Hall’s Test:   aka- “Hall’s Test I”  and/or the Iliopsoas/hip flexor- extension and rotation test

Patient position:  Prone

Examiner grasps the subject’s thigh and attempts to extend the hip with the knee in the 90 degrees flexed position:  a measurement is taken.  Then, while in the maximally extended position, the femur is internally rotated:  another measurement is taken.  The two measurements make up the tests index score.  Normal should be 30 degrees extension and 45 degrees internal rotation, or demarcated, as 30/45.  Comparison to the other hip should always be accomplished.  A “positive” test is a score less than 30/45 for children, teens, and adults under the age of 50. For patients over 50, normal is 20/30 and a “positive” test should be considered an index less than 20/30 (of either portion of the test).  This lower index value accounts for age related inflexibility and mild amounts of age related hip  degeneration.

The iliopsoas can be implicated in the decrease in internal rotation especially if the motion is different in the neutral vs. the maximally extended position. To differentiate and compare simple hip rotation while in the neutral position, the examiner can and should perform internal rotation with the hip in a neutral (0 degrees) position which would centralize the piriformis influence more so than the Iliopsoas.

Hall’s Test II (Test)   …  should always also be performed and is used to differentiate the rectus femoris component vs. the iliopsoas.  This is done by the examiner placing the hip in the maximally extended position (usually by using examiners flexed knee or 6 inch foam roller under the patients thigh/knee), then flexing the knee from 90 to 120 degrees. (You must be sure that the ipsilateral AIIS remains in contact with the table for accurate assessment). If during the procedure, the hip flexes with the AIIS elevating from the table or if the thigh/knee descends due to increased tension/tightness, the primary muscle involved will then be elucidated to be the rectus femoris (vs. the iliopsoas).  If no change occurs, the tightness or contracture is most likely due to the iliopsoas.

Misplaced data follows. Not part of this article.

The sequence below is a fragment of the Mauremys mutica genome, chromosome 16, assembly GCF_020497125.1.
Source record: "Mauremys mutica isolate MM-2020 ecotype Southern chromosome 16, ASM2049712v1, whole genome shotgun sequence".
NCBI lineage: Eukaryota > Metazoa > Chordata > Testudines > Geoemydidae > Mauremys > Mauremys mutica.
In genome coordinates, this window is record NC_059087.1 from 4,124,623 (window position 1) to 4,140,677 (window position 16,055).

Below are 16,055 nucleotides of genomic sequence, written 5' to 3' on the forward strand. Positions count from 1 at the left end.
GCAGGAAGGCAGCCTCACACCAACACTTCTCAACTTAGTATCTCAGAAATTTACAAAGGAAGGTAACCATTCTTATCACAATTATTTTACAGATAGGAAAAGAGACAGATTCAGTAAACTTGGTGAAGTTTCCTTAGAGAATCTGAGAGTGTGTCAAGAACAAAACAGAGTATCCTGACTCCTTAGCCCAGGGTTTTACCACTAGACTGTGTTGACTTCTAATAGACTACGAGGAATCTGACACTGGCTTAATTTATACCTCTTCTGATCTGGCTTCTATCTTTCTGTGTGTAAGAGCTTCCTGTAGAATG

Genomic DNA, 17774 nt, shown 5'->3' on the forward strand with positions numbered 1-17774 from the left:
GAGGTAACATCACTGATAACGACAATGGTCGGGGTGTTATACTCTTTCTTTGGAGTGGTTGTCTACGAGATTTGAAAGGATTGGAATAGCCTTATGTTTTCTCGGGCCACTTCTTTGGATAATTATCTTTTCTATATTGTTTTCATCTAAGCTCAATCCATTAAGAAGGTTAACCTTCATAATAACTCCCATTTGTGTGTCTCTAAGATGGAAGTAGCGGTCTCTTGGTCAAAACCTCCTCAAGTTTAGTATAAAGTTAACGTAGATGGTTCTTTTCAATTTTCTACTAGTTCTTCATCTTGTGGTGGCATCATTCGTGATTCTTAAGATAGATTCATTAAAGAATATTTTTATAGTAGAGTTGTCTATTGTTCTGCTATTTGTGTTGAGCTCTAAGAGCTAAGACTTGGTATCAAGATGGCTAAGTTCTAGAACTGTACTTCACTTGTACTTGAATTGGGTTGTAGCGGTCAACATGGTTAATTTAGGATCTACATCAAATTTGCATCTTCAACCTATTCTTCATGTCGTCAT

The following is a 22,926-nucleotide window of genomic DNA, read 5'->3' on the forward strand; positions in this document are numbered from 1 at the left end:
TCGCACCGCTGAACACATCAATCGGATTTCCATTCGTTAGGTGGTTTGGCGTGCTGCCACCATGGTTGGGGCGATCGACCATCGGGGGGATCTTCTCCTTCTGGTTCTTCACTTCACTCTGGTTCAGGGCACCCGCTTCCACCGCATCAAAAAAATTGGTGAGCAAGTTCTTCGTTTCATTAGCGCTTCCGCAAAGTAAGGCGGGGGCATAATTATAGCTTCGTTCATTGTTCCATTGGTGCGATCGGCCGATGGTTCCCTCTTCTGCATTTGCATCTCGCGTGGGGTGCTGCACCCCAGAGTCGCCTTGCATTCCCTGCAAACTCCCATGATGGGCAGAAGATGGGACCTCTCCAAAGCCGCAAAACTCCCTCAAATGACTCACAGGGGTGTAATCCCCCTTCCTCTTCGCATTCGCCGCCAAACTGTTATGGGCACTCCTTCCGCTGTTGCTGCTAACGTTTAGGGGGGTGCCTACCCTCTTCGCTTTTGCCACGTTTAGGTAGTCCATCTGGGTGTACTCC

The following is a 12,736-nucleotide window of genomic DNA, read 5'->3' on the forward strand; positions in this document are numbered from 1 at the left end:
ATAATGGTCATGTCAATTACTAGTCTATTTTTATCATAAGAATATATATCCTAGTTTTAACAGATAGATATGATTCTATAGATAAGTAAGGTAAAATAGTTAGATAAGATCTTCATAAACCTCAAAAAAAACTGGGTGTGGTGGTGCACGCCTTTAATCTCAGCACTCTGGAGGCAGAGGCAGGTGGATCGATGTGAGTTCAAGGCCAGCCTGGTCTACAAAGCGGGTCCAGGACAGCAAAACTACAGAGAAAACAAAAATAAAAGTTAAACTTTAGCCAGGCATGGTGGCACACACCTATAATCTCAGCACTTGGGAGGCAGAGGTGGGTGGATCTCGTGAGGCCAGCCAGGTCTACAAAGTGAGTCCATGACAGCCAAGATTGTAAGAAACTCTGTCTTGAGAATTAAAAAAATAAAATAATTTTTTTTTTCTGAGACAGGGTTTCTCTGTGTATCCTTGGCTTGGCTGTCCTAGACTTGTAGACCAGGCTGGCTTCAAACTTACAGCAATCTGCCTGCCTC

Comments:  Hall’s Test I  represents one of the most important signs for evaluating the hip, pelvis, and lumbar spine.  Patients that present with low back pain almost always have dysfunction in the pelvis and hips.  The Hall’s test is a reproducible and effective way to further ones diagnosis and analysis to consider the iliopsoas as well as the rectus femoris in the pathomechanics of low back and lumbopelvic dysfunction.

As a therapeutic approach to increasing the flexibility of the iliopsoas, Dr. Hall recommends sleeping on ones back.  This will enable the hips to extend further throughout the night giving a gentle stretch.  In fact, the PILLO1 original pillow has shown in an independent study to increase the back laying position by over 30%.  This could be the perfect solution to you.

Hall’s Test I and II were created by Dr. Raymond Hall, DC in 1995 and have been utilized and studied in his Sports Medicine Practice at the renowned Santa Monica Orthopaedic and Sports Medicine Group in Southern California.

About Dr. Raymond Hall:

Dr. Raymond Hall, DC is a celebrity chiropractor, sleep expert and the inventor of PILLO1. He is a member of the American Academy of Spine Physician, the California Chiropractic Association, and the American Chiropractic Association. He was recently honored by the “International Association of Chiropractors” with the prestigious award of the  “TOP CHIROPRACTOR IN LOS ANGELES”.   His extensive patient base includes top film and television actors, as well as several professional and Olympic athletes.

About PILLO1:

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